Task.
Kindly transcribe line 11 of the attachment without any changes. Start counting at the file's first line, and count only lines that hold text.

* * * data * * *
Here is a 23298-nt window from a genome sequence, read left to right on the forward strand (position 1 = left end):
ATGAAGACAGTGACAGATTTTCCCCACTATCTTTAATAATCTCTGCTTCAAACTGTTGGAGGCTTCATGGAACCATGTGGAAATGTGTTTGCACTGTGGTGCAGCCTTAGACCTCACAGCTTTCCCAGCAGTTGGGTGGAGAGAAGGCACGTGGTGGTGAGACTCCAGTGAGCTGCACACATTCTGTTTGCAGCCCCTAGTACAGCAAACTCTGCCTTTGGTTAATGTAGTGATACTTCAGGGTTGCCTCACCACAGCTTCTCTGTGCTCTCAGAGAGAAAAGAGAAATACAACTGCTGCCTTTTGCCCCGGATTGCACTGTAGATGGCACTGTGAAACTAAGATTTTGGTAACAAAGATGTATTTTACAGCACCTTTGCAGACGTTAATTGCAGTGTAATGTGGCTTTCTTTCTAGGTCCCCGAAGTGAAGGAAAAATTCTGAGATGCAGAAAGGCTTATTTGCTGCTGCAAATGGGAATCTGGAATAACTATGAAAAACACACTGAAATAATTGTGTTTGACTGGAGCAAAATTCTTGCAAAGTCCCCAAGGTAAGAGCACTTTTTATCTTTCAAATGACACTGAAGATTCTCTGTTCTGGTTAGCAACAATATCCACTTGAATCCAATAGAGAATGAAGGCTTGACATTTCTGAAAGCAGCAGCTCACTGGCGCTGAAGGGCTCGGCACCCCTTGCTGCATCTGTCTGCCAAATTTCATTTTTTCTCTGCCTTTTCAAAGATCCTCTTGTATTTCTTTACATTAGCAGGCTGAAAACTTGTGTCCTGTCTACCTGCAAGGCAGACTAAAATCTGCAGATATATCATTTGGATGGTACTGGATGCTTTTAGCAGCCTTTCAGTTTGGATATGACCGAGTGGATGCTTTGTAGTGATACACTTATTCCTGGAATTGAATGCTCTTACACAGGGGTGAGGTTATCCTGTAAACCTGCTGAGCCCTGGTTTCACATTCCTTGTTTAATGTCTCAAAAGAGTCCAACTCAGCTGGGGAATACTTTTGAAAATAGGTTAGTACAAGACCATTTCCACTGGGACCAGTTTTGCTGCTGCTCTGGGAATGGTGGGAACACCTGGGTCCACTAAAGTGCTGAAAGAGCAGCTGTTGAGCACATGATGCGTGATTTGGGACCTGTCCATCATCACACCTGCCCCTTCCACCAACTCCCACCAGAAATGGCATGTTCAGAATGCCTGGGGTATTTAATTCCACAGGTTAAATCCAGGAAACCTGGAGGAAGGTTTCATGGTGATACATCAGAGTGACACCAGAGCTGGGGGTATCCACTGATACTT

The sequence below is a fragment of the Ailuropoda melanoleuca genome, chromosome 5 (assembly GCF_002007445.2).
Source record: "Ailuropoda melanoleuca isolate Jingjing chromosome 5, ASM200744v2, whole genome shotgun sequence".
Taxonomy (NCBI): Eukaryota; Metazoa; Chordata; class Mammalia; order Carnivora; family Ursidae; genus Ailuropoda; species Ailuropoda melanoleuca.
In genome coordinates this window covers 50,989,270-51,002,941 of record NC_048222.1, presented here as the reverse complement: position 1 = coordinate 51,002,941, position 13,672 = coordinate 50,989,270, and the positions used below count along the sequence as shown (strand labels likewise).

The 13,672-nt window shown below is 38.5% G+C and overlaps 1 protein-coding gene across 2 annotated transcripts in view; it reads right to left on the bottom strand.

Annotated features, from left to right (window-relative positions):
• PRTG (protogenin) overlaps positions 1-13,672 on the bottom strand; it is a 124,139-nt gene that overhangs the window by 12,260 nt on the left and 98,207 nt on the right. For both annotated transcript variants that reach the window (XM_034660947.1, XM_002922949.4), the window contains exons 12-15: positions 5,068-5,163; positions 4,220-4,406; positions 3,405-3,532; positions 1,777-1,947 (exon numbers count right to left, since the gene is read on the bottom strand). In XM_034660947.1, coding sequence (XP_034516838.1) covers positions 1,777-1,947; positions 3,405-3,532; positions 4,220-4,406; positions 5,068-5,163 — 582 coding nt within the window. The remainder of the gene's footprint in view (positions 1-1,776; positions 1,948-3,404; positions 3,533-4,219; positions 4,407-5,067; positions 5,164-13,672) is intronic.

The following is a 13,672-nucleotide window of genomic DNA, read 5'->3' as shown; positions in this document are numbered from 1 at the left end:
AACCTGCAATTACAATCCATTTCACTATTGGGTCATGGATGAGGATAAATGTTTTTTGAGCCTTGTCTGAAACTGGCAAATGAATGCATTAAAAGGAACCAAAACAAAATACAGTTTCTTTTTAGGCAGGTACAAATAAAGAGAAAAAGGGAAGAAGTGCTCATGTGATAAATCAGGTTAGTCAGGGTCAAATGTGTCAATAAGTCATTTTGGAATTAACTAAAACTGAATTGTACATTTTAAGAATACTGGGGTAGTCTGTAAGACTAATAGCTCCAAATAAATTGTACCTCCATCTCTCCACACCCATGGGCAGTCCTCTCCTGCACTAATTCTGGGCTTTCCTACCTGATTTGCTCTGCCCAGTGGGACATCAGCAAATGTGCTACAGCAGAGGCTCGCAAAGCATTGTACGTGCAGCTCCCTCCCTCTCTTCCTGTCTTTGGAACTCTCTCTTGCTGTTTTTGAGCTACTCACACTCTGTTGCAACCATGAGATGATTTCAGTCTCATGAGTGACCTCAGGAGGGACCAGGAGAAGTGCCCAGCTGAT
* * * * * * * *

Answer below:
AACCTGCAATTACAATCCATTTCACTATTGGGTCATGGATGAGGATAAATGTTTTTTGAGCCTTGTCTGAAACTGGCAAATGAATGCATTAAAAGGAACCAAAACAAAATACAGTTTCTTTTTAGGCAGGTACAAATAAAGAGAAAAAGGGAAGAAGTGCTCATGTGATAAATCAGGTTAGTCAGGGTCAAATGTGTCAATAAGTCATTTTGGAATTAACTAAAACTGAATTGTACATTTTAAGAATACTGGGGTAGTCTGTAAGACTAATAGCTCCAAATAAATTGTACCTCCATCTCTCCACACCCATGGGCAGTCCTCTCCTGCACTAATTCTGGGCTTTCCTACCTGATTTGCTCTGCCCAGTGGGACATCAGCAAATGTGCTACAGCAGAGGCTCGCAAAGCATTGTACGTGCAGCTCCCTCCCTCTCTTCCTGTCTTTGGAACTCTCTCTTGCTGTTTTTGAGCTACTCACACTCTGTTGCAACCATGAGATGATTTCAGTCTCATGAGTGACCTCAGGAGGGACCAGGAGAAGTGCCCAGCTGAT